- Interviews and contextual research
- Participatory design
- Requirements analysis
- Sketching and wireframing
- Testing prototypes
How do we introduce design thinking into an organisation whilst continuing to bring business value? How can we fulfil the business needs and build something that resonates with our users mental models? In this section I describe how I went about building a new feature for a Project Management product.
After performing user interviews, it became apparent that a great pain for many Project Managers is the inability to find a tool that provides an integrated experience for planning work and managing their resources' calendars, many even resorting to create their own custom spreadsheets. The team had already worked in a scheduling feature for an earlier iteration of the product, but it was isolated from the work planning part of the app, so it didn't solve the users' most pressing concerns
Research: Personas and Processes
Based on the early interviews I created a set of initial personas, which I would refine as I learnt more about the detailed nuances of PMs lives.
Through these interviews, and contextual research, we created an "ideal project life-cycle" and mapped which personas were involved at what stages as well as all the pain points as opportunities for an app - the scheduling is intertwined with other activities at different stages of the project managing lifecycle.
1- Articulating the problem: Co-design
It was important to extract knowledge from the team members, who had worked in the tool for years. But they struggled to get out of their developers mindset, so I created a set of activities that would encourage them to think about the problem first, and stop proposing solutions. We had some improv icebreakers to get them to think creatively and then I used the personas and scenarios to anchor them. We had two sessions of HMW and then aggregated the questions into themes by affinity mapping.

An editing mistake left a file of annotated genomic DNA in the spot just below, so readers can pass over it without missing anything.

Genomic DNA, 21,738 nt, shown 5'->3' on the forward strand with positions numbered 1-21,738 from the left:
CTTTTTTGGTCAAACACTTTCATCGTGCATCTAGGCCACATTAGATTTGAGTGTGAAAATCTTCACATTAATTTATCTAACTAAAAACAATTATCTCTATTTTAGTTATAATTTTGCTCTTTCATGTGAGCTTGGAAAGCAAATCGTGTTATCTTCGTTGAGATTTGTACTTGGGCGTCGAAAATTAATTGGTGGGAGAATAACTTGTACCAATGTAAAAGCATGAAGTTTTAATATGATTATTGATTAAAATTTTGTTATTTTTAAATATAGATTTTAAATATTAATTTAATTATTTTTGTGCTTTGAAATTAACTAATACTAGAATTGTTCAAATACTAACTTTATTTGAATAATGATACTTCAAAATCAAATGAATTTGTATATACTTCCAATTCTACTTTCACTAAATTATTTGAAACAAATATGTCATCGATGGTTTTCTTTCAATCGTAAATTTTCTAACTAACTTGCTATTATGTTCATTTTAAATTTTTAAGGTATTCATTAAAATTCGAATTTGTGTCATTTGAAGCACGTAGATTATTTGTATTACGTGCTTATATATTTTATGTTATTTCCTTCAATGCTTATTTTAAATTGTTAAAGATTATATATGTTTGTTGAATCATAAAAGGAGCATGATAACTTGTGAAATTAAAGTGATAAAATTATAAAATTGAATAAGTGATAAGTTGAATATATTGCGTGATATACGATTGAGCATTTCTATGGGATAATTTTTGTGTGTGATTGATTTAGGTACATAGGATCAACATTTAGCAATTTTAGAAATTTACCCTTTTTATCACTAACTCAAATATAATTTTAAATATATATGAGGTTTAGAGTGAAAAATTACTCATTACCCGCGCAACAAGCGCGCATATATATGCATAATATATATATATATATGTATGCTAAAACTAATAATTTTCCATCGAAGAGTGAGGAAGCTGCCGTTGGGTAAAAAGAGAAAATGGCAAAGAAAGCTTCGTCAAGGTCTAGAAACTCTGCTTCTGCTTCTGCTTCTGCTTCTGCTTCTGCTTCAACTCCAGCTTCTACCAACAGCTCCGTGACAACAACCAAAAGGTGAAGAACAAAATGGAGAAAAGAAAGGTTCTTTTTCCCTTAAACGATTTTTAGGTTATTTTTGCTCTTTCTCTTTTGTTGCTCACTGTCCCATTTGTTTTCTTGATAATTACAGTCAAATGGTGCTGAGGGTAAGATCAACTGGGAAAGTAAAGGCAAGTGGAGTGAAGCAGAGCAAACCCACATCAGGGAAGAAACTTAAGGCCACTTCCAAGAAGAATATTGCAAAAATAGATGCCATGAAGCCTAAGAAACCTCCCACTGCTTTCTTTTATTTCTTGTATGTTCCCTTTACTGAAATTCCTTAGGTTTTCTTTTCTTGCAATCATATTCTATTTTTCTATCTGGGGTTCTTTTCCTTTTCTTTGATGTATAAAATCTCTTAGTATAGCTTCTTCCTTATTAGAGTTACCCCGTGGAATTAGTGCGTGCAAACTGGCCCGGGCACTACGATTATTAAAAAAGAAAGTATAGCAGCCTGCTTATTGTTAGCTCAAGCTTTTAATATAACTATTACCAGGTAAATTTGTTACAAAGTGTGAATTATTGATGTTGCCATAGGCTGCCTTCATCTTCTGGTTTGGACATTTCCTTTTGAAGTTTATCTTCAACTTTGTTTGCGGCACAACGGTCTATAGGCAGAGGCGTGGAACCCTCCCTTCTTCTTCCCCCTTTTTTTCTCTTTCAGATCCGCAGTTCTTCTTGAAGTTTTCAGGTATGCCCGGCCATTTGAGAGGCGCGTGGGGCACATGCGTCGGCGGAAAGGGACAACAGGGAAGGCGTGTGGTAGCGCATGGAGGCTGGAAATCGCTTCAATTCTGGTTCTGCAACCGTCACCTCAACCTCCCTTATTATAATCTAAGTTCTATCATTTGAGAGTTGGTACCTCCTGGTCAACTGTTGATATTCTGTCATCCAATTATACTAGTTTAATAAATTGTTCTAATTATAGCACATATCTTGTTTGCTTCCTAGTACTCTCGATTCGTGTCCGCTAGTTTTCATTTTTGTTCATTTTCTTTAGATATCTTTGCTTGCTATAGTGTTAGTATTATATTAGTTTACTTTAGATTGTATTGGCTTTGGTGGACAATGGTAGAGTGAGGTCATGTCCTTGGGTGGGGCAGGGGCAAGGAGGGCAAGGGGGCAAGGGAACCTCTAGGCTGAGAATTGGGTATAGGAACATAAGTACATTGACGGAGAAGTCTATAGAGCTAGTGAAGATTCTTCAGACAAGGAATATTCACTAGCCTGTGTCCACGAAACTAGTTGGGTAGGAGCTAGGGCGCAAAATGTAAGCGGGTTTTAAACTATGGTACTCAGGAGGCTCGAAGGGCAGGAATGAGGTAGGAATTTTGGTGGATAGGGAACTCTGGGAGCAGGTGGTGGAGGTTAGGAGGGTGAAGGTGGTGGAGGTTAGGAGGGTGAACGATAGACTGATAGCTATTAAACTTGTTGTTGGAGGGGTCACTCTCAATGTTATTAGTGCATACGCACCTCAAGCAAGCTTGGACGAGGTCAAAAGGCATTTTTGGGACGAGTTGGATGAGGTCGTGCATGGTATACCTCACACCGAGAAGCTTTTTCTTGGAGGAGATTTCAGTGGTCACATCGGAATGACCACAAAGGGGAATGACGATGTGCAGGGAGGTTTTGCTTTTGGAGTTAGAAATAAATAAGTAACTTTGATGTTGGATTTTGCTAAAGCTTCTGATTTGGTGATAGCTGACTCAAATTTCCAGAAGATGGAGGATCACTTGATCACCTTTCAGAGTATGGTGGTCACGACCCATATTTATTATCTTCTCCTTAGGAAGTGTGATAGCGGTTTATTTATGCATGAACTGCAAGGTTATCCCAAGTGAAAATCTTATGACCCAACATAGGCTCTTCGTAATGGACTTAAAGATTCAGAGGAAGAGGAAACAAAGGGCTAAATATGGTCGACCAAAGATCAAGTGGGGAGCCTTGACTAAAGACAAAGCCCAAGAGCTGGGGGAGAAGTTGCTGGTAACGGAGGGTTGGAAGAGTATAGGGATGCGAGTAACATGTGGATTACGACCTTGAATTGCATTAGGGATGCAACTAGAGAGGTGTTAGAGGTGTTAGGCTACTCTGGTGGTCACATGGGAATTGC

2 - Defining desired outcomes
Based on the personas and the themes from the ideation sessions, we divided the user needs into goals-activities and tasks. We mapped the activities step by step, imagining an ideal system and then we had another group session where we prioritised the paths we wanted to build first.
3 - Implementing solutions: Prototyping
Over a month, I collaborated closely with the Tech Lead on building the feature. We intended to work Lean, so I produced few initial hi-fi prototypes in Sketch to guide his vision, and then, the rest were paper sketches to illustrate and guide our conversations.
4 - Testing: A working prototype
The Tech Lead quickly put together a working prototype that I put in front of users. It addressed the overall concern of bridging the gap between the work planning and people scheduling, without getting into the finer details yet.
Findings: Quick Booking
During the user testing sessions, it quickly surfaced that PMs wanted something more goal-based than a mere calendar with pointers to projects. So, I took inspiration from the airline booking systems to create the Quick Booking functionality, where the PM enters a project name and set of skills and get a list of available team members for that period. This is now one of the major selling points of the whole application.